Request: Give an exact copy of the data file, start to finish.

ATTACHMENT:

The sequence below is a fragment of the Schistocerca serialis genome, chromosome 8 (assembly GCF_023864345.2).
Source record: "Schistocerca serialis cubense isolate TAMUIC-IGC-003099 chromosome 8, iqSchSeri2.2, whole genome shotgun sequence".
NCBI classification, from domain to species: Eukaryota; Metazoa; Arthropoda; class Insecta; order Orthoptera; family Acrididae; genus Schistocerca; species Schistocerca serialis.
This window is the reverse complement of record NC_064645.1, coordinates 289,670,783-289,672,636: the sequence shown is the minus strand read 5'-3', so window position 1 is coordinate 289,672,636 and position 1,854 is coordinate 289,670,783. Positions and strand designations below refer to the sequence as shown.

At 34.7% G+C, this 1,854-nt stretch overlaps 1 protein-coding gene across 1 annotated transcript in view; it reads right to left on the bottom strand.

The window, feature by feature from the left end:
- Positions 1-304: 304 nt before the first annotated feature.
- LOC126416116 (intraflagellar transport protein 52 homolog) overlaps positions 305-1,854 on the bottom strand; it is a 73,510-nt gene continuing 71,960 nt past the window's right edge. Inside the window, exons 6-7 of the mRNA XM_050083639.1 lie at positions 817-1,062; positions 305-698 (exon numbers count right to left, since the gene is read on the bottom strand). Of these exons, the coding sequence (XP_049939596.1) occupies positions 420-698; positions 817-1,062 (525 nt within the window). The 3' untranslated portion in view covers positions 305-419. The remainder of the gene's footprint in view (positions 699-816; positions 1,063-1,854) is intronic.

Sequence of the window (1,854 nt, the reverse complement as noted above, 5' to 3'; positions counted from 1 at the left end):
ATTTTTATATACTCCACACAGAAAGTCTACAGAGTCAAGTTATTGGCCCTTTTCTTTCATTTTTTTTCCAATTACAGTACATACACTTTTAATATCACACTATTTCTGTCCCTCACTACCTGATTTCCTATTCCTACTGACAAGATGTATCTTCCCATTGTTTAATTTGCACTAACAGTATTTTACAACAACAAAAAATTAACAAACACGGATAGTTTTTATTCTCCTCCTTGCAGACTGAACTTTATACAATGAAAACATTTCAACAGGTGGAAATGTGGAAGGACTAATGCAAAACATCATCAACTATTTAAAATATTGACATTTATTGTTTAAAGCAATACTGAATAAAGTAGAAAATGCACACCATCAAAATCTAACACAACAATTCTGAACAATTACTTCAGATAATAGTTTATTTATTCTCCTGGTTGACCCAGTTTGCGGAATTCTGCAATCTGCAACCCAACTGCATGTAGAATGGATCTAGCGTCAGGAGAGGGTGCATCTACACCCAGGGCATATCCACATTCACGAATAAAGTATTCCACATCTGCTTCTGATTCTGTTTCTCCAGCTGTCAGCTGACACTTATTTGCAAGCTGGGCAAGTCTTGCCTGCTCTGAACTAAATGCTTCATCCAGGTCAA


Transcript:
The sequence below is a fragment of the Schistocerca serialis genome, chromosome 8 (assembly GCF_023864345.2).
Source record: "Schistocerca serialis cubense isolate TAMUIC-IGC-003099 chromosome 8, iqSchSeri2.2, whole genome shotgun sequence".
NCBI classification, from domain to species: Eukaryota; Metazoa; Arthropoda; class Insecta; order Orthoptera; family Acrididae; genus Schistocerca; species Schistocerca serialis.
This window is the reverse complement of record NC_064645.1, coordinates 289,670,783-289,672,636: the sequence shown is the minus strand read 5'-3', so window position 1 is coordinate 289,672,636 and position 1,854 is coordinate 289,670,783. Positions and strand designations below refer to the sequence as shown.

At 34.7% G+C, this 1,854-nt stretch overlaps 1 protein-coding gene across 1 annotated transcript in view; it reads right to left on the bottom strand.

The window, feature by feature from the left end:
- Positions 1-304: 304 nt before the first annotated feature.
- LOC126416116 (intraflagellar transport protein 52 homolog) overlaps positions 305-1,854 on the bottom strand; it is a 73,510-nt gene continuing 71,960 nt past the window's right edge. Inside the window, exons 6-7 of the mRNA XM_050083639.1 lie at positions 817-1,062; positions 305-698 (exon numbers count right to left, since the gene is read on the bottom strand). Of these exons, the coding sequence (XP_049939596.1) occupies positions 420-698; positions 817-1,062 (525 nt within the window). The 3' untranslated portion in view covers positions 305-419. The remainder of the gene's footprint in view (positions 699-816; positions 1,063-1,854) is intronic.

Sequence of the window (1,854 nt, the reverse complement as noted above, 5' to 3'; positions counted from 1 at the left end):
ATTTTTATATACTCCACACAGAAAGTCTACAGAGTCAAGTTATTGGCCCTTTTCTTTCATTTTTTTTCCAATTACAGTACATACACTTTTAATATCACACTATTTCTGTCCCTCACTACCTGATTTCCTATTCCTACTGACAAGATGTATCTTCCCATTGTTTAATTTGCACTAACAGTATTTTACAACAACAAAAAATTAACAAACACGGATAGTTTTTATTCTCCTCCTTGCAGACTGAACTTTATACAATGAAAACATTTCAACAGGTGGAAATGTGGAAGGACTAATGCAAAACATCATCAACTATTTAAAATATTGACATTTATTGTTTAAAGCAATACTGAATAAAGTAGAAAATGCACACCATCAAAATCTAACACAACAATTCTGAACAATTACTTCAGATAATAGTTTATTTATTCTCCTGGTTGACCCAGTTTGCGGAATTCTGCAATCTGCAACCCAACTGCATGTAGAATGGATCTAGCGTCAGGAGAGGGTGCATCTACACCCAGGGCATATCCACATTCACGAATAAAGTATTCCACATCTGCTTCTGATTCTGTTTCTCCAGCTGTCAGCTGACACTTATTTGCAAGCTGGGCAAGTCTTGCCTGCTCTGAACTAAATGCTTCATCCAGGTCAA